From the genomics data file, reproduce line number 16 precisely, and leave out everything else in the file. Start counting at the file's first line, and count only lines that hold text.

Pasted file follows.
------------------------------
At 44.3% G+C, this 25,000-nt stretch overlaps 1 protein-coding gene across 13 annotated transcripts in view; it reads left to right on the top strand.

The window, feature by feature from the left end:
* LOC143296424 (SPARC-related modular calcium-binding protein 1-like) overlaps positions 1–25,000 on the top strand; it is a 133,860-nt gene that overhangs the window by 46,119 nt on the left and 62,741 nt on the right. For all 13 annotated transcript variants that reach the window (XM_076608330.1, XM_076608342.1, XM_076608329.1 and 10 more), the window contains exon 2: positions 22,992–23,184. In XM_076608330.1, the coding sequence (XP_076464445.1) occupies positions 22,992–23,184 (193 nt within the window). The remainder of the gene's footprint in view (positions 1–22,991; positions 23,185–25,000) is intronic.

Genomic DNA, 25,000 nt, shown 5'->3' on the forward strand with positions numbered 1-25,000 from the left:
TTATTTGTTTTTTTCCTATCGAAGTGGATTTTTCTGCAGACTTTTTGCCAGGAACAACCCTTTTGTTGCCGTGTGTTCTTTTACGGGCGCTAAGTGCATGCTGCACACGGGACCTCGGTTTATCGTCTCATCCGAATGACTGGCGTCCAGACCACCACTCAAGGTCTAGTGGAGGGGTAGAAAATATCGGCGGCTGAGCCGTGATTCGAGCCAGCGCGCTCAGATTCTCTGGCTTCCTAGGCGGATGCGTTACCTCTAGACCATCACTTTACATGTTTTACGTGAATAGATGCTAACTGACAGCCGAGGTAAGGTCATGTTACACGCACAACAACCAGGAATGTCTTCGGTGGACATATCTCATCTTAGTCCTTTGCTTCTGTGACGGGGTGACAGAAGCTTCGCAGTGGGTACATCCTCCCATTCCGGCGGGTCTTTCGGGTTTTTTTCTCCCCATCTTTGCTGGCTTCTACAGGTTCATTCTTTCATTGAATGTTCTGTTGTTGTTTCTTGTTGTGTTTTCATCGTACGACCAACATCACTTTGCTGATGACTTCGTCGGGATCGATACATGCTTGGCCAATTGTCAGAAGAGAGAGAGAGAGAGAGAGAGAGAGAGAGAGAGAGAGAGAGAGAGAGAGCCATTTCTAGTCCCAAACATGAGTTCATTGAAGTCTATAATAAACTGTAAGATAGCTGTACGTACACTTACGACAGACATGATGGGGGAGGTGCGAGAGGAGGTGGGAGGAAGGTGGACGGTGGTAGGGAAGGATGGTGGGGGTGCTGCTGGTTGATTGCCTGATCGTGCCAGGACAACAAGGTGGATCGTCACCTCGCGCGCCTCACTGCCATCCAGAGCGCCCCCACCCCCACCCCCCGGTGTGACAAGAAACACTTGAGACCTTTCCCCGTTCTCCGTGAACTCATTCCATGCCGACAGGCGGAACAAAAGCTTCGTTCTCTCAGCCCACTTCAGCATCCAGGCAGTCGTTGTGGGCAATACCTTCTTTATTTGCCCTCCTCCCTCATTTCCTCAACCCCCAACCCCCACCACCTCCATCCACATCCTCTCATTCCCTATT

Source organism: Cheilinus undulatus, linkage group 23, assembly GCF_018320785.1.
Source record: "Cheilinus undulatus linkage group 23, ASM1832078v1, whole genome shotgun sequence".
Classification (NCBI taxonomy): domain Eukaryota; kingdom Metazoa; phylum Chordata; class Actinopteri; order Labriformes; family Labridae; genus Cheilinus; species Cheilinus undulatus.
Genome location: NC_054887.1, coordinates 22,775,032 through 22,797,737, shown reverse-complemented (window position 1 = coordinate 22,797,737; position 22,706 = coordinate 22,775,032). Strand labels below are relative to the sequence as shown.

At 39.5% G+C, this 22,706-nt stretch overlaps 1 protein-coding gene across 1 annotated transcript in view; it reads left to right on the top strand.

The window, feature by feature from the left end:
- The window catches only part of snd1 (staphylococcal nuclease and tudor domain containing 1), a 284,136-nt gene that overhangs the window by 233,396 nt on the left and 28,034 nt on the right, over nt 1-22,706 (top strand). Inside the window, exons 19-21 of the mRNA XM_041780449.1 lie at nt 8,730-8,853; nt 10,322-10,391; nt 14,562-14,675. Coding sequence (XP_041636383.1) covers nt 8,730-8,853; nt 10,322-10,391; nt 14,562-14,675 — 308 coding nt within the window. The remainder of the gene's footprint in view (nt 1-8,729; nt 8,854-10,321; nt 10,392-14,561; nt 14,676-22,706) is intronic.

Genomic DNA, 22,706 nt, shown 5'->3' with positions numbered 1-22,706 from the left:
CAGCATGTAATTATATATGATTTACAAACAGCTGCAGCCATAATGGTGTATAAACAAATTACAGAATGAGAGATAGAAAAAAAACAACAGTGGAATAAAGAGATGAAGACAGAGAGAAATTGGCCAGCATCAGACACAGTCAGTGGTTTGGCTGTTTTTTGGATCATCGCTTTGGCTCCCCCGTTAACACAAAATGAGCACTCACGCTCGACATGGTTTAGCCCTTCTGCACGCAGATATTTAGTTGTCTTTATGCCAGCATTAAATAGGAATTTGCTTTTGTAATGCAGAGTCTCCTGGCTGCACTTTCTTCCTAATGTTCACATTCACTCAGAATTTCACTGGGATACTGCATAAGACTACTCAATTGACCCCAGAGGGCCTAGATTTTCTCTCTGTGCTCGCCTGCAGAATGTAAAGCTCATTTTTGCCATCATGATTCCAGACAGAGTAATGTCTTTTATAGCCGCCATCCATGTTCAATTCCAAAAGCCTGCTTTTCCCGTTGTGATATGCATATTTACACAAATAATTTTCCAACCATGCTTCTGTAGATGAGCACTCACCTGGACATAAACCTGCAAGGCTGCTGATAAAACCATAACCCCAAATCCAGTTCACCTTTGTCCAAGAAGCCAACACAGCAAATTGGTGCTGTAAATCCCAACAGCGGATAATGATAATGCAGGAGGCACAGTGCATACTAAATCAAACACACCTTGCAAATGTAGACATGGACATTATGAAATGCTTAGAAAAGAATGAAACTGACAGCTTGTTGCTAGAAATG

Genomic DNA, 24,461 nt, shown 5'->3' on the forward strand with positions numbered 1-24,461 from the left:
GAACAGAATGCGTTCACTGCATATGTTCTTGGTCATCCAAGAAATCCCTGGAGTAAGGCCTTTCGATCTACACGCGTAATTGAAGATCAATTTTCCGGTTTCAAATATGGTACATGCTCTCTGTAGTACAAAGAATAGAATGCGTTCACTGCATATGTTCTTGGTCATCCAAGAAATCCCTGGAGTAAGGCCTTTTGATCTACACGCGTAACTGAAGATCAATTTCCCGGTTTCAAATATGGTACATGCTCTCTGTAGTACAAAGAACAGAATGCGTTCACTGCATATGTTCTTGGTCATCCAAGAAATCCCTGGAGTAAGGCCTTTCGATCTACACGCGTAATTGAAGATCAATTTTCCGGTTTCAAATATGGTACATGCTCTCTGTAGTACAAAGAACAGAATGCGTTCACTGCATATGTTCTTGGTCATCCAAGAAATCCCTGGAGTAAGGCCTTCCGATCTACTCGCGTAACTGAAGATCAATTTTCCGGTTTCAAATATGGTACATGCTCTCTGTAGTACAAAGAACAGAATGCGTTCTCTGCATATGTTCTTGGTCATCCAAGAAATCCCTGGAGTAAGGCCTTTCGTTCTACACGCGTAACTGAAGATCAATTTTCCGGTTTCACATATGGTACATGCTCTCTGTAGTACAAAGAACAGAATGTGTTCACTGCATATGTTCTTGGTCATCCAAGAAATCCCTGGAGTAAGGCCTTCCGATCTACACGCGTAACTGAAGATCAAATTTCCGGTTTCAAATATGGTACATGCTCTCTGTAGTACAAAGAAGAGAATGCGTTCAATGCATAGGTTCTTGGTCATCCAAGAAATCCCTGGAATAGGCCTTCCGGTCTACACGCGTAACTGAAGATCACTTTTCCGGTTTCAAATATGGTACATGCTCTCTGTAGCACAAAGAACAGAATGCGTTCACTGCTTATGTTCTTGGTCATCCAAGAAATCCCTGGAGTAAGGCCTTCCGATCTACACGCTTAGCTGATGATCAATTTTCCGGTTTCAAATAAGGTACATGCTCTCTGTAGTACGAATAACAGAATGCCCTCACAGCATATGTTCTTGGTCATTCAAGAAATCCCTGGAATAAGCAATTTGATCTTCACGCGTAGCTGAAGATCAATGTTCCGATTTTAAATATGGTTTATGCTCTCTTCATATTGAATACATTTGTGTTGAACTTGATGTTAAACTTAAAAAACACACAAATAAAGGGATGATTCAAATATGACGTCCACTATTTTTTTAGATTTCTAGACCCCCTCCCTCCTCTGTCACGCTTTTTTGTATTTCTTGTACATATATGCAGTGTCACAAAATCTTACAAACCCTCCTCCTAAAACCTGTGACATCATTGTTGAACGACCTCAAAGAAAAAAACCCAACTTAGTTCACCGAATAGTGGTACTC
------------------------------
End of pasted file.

GAACAGAATGCGTTCACTGCATATGTTCTTGGTCATCCAAGAAATCCCTGGAGTAAGGCCTTTCGATCTACACGCGTAATTGAAGATCAATTTTCCGGTTTCAAATATGGTACATGCTCTCTGTAGTACAAAGAATAGAATGCGTTCACTGCATATGTTCTTGGTCATCCAAGAAATCCCTGGAGTAAGGCCTTTTGATCTACACGCGTAACTGAAGATCAATTTCCCGGTTTCAAATATGGTACATGCTCTCTGTAGTACAAAGAACAGAATGCGTTCACTGCATATGTTCTTGGTCATCCAAGAAATCCCTGGAGTAAGGCCTTTCGATCTACACGCGTAATTGAAGATCAATTTTCCGGTTTCAAATATGGTACATGCTCTCTGTAGTACAAAGAACAGAATGCGTTCACTGCATATGTTCTTGGTCATCCAAGAAATCCCTGGAGTAAGGCCTTCCGATCTACTCGCGTAACTGAAGATCAATTTTCCGGTTTCAAATATGGTACATGCTCTCTGTAGTACAAAGAACAGAATGCGTTCTCTGCATATGTTCTTGGTCATCCAAGAAATCCCTGGAGTAAGGCCTTTCGTTCTACACGCGTAACTGAAGATCAATTTTCCGGTTTCACATATGGTACATGCTCTCTGTAGTACAAAGAACAGAATGTGTTCACTGCATATGTTCTTGGTCATCCAAGAAATCCCTGGAGTAAGGCCTTCCGATCTACACGCGTAACTGAAGATCAAATTTCCGGTTTCAAATATGGTACATGCTCTCTGTAGTACAAAGAAGAGAATGCGTTCAATGCATAGGTTCTTGGTCATCCAAGAAATCCCTGGAATAGGCCTTCCGGTCTACACGCGTAACTGAAGATCACTTTTCCGGTTTCAAATATGGTACATGCTCTCTGTAGCACAAAGAACAGAATGCGTTCACTGCTTATGTTCTTGGTCATCCAAGAAATCCCTGGAGTAAGGCCTTCCGATCTACACGCTTAGCTGATGATCAATTTTCCGGTTTCAAATAAGGTACATGCTCTCTGTAGTACGAATAACAGAATGCCCTCACAGCATATGTTCTTGGTCATTCAAGAAATCCCTGGAATAAGCAATTTGATCTTCACGCGTAGCTGAAGATCAATGTTCCGATTTTAAATATGGTTTATGCTCTCTTCATATTGAATACATTTGTGTTGAACTTGATGTTAAACTTAAAAAACACACAAATAAAGGGATGATTCAAATATGACGTCCACTATTTTTTTAGATTTCTAGACCCCCTCCCTCCTCTGTCACGCTTTTTTGTATTTCTTGTACATATATGCAGTGTCACAAAATCTTACAAACCCTCCTCCTAAAACCTGTGACATCATTGTTGAACGACCTCAAAGAAAAAAACCCAACTTAGTTCACCGAATAGTGGTACTC